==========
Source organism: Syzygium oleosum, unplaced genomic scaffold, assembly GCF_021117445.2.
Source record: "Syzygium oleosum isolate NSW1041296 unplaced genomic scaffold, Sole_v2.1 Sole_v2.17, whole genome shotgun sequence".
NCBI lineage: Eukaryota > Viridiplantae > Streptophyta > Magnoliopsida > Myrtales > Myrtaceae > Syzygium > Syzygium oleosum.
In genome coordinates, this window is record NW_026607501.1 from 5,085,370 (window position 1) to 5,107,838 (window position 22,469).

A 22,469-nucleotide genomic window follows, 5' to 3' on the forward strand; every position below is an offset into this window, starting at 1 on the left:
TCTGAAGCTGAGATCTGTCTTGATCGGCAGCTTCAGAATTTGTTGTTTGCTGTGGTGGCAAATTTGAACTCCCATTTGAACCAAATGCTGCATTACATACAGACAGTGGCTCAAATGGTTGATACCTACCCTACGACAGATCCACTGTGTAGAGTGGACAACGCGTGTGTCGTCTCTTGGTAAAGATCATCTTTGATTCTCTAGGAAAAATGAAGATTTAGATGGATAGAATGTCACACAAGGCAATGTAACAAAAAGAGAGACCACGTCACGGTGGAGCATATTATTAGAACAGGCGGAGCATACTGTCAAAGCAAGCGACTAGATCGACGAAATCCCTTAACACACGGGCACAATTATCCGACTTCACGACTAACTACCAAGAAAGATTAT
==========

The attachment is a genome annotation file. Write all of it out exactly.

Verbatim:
Source organism: Syzygium oleosum, unplaced genomic scaffold, assembly GCF_021117445.2.
Source record: "Syzygium oleosum isolate NSW1041296 unplaced genomic scaffold, Sole_v2.1 Sole_v2.17, whole genome shotgun sequence".
NCBI lineage: Eukaryota > Viridiplantae > Streptophyta > Magnoliopsida > Myrtales > Myrtaceae > Syzygium > Syzygium oleosum.
In genome coordinates, this window is record NW_026607501.1 from 5,085,370 (window position 1) to 5,107,838 (window position 22,469).

A 22,469-nucleotide genomic window follows, 5' to 3' on the forward strand; every position below is an offset into this window, starting at 1 on the left:
TCTGAAGCTGAGATCTGTCTTGATCGGCAGCTTCAGAATTTGTTGTTTGCTGTGGTGGCAAATTTGAACTCCCATTTGAACCAAATGCTGCATTACATACAGACAGTGGCTCAAATGGTTGATACCTACCCTACGACAGATCCACTGTGTAGAGTGGACAACGCGTGTGTCGTCTCTTGGTAAAGATCATCTTTGATTCTCTAGGAAAAATGAAGATTTAGATGGATAGAATGTCACACAAGGCAATGTAACAAAAAGAGAGACCACGTCACGGTGGAGCATATTATTAGAACAGGCGGAGCATACTGTCAAAGCAAGCGACTAGATCGACGAAATCCCTTAACACACGGGCACAATTATCCGACTTCACGACTAACTACCAAGAAAGATTAT